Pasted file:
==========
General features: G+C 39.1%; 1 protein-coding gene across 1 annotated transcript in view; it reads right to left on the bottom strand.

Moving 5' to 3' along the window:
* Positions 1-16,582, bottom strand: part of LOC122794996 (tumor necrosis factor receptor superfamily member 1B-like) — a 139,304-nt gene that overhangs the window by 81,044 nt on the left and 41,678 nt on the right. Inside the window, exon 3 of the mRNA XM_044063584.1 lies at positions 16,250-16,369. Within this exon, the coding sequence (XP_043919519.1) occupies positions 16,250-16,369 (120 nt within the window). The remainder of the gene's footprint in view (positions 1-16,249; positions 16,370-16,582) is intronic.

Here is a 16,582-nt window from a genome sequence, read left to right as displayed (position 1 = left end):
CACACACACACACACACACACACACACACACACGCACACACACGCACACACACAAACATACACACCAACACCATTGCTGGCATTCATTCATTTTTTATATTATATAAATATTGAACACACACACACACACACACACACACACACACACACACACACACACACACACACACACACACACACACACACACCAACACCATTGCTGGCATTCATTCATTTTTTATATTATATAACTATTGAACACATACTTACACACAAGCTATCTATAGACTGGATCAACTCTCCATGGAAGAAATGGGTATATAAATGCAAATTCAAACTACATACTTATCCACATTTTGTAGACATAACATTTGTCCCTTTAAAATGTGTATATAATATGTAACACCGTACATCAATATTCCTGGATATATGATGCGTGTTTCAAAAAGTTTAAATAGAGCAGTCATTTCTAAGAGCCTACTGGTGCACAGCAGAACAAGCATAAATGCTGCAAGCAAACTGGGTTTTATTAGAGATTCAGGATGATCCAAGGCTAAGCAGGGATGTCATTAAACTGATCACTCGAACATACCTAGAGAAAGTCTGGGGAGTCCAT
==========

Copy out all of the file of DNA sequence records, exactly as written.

General features: G+C 39.1%; 1 protein-coding gene across 1 annotated transcript in view; it reads right to left on the bottom strand.

Moving 5' to 3' along the window:
* Positions 1-16,582, bottom strand: part of LOC122794996 (tumor necrosis factor receptor superfamily member 1B-like) — a 139,304-nt gene that overhangs the window by 81,044 nt on the left and 41,678 nt on the right. Inside the window, exon 3 of the mRNA XM_044063584.1 lies at positions 16,250-16,369. Within this exon, the coding sequence (XP_043919519.1) occupies positions 16,250-16,369 (120 nt within the window). The remainder of the gene's footprint in view (positions 1-16,249; positions 16,370-16,582) is intronic.

Here is a 16,582-nt window from a genome sequence, read left to right as displayed (position 1 = left end):
CACACACACACACACACACACACACACACACACGCACACACACGCACACACACAAACATACACACCAACACCATTGCTGGCATTCATTCATTTTTTATATTATATAAATATTGAACACACACACACACACACACACACACACACACACACACACACACACACACACACACACACACACACACACACACCAACACCATTGCTGGCATTCATTCATTTTTTATATTATATAACTATTGAACACATACTTACACACAAGCTATCTATAGACTGGATCAACTCTCCATGGAAGAAATGGGTATATAAATGCAAATTCAAACTACATACTTATCCACATTTTGTAGACATAACATTTGTCCCTTTAAAATGTGTATATAATATGTAACACCGTACATCAATATTCCTGGATATATGATGCGTGTTTCAAAAAGTTTAAATAGAGCAGTCATTTCTAAGAGCCTACTGGTGCACAGCAGAACAAGCATAAATGCTGCAAGCAAACTGGGTTTTATTAGAGATTCAGGATGATCCAAGGCTAAGCAGGGATGTCATTAAACTGATCACTCGAACATACCTAGAGAAAGTCTGGGGAGTCCAT